Ireland justified their giant-killer tag by creating the first major upset of the cricket World Cup, shocking West Indies by four wickets in their opening encounter at Saxton Oval, here today.
Chasing 305 for a win, Ireland rode on brilliant half-centuries from Paul Stirling (92), Ed Joyce (84) and Niall O’Brian (79 not out) to canter home in 45.5 overs.
Stirling, registering his seventh ODI half-century, stitched a 71-run opening stand with captain William Porterfield (23) and then managed 106 runs with Joyce (84) for the second wicket to make the chase look easy.
Stirling finally departed in the 28th over, but his 84-ball stay laced with nine fours and two sixes, had already done the damage.
Joyce, whose 67-ball knock was studded with 10 fours and two sixes, then stuck it out with Niall O’Brien (79 not out) for a 96-run third-wicket partnership to take the team forward.
Joyce, who registered his 10th ODI fifty, was confidence personified as the left-handed batsman dominated proceedings against a hapless West Indies attack.
But medium-pacer Jerome Taylor put some roadblocks in the Irish way after sending back Joyce in the 40th over and then picked up two more wickets in Andy Balbirnie (9) and wicketkeeper-batsman Gary Wilson (1).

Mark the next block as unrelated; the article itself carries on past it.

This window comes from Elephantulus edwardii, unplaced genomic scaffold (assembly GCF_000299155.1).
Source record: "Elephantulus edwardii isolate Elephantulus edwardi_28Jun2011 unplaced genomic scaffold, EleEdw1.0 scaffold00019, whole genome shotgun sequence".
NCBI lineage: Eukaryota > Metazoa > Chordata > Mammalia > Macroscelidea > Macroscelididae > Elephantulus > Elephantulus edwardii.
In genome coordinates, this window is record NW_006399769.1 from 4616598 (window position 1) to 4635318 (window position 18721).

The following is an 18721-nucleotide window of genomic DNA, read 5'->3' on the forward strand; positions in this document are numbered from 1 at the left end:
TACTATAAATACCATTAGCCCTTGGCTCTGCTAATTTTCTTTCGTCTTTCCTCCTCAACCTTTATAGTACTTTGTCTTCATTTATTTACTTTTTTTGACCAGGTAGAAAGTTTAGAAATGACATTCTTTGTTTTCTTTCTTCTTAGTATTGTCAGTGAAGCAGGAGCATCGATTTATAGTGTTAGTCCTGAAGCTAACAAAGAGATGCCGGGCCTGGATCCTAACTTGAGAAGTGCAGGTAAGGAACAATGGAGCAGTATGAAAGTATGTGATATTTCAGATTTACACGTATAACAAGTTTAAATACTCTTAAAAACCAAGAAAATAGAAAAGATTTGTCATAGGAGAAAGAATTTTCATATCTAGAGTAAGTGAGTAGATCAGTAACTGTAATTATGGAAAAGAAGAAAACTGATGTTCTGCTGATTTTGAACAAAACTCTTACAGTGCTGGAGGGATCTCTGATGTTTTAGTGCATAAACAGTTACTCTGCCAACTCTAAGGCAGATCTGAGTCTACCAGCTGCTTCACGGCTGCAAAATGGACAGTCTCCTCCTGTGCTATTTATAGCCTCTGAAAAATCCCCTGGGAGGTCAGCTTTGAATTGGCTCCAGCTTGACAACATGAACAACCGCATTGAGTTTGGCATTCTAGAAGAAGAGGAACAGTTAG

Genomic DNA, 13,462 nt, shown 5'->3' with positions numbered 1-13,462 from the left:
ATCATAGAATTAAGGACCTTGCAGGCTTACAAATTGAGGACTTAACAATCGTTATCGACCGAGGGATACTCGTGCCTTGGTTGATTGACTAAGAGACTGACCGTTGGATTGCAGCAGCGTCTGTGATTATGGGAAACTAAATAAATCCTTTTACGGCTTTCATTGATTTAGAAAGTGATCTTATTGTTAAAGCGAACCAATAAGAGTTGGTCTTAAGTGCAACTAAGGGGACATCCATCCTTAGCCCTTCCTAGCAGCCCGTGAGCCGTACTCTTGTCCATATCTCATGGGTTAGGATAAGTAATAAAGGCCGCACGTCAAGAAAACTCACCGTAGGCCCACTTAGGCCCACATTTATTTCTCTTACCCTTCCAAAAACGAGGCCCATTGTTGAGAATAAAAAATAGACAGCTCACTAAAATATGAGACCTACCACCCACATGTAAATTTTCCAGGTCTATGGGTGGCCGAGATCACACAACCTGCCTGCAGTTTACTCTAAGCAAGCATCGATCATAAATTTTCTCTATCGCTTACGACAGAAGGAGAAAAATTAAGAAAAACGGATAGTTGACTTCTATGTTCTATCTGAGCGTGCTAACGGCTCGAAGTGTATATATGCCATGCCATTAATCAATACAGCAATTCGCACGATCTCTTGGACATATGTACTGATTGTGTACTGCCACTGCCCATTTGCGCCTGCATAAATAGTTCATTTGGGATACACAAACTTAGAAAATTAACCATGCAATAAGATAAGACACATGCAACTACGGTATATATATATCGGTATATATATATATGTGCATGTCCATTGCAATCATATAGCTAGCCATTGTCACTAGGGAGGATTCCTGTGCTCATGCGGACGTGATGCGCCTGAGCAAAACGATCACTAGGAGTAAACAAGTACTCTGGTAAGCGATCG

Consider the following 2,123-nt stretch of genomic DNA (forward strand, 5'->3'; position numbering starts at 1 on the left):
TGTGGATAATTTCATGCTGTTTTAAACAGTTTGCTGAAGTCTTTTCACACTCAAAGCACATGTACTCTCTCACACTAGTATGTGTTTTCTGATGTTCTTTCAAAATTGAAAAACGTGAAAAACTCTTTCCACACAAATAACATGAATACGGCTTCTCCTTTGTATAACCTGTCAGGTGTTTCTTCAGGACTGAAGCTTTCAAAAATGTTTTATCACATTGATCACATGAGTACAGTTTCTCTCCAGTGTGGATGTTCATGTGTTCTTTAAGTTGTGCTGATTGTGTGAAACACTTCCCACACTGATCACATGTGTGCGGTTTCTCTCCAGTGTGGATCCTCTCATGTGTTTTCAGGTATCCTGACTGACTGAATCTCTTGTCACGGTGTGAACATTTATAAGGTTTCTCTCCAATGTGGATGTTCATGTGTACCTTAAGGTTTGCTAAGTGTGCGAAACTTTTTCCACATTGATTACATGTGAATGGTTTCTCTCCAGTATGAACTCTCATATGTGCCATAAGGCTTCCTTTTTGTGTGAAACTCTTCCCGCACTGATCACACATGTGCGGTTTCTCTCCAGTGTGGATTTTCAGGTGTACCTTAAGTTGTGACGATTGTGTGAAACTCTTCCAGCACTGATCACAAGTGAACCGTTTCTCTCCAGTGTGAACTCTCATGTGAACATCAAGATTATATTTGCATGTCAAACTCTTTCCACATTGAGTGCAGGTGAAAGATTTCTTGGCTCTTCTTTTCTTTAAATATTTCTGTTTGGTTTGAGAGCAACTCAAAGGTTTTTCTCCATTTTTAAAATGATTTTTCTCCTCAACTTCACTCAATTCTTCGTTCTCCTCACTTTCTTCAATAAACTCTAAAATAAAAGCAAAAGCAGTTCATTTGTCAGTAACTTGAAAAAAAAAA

Kevin O’Brien was run out for a duck creating some uneasiness in the Irish camp, but older brother Naill stayed on to ensure the big upset.
Jason Holder’s West Indies was at the receiving end of some clinical batting by the Irish batsmen as the eight bowlers used by the think-tank bled way too many runs.
Earlier put into bat, West Indies were in early trouble at 87 for five before Lendl Simmons (102) and Darren Sammy (89) rescued the Caribbean side to a decent-looking score of 304 for seven.
Young left-arm spinner George Dockrell made an impact with three wickets to rattle the West Indies top-order only to be stabilised by the 154-run sixth wicket stand between Simmons and Sammy.
Ireland, who shot to prominence by defeating Pakistan in the league stage of the 2007 World Cup to make it to the knockouts in West Indies, are once again being seen as a dangerous outfit in Pool B comprising India, Pakistan, South Africa, West Indies and Zimbabwe.
Four teams from each pool will make it to the quarter-final stage and Ireland have already beaten a potential final-eight prospect in the first game itself.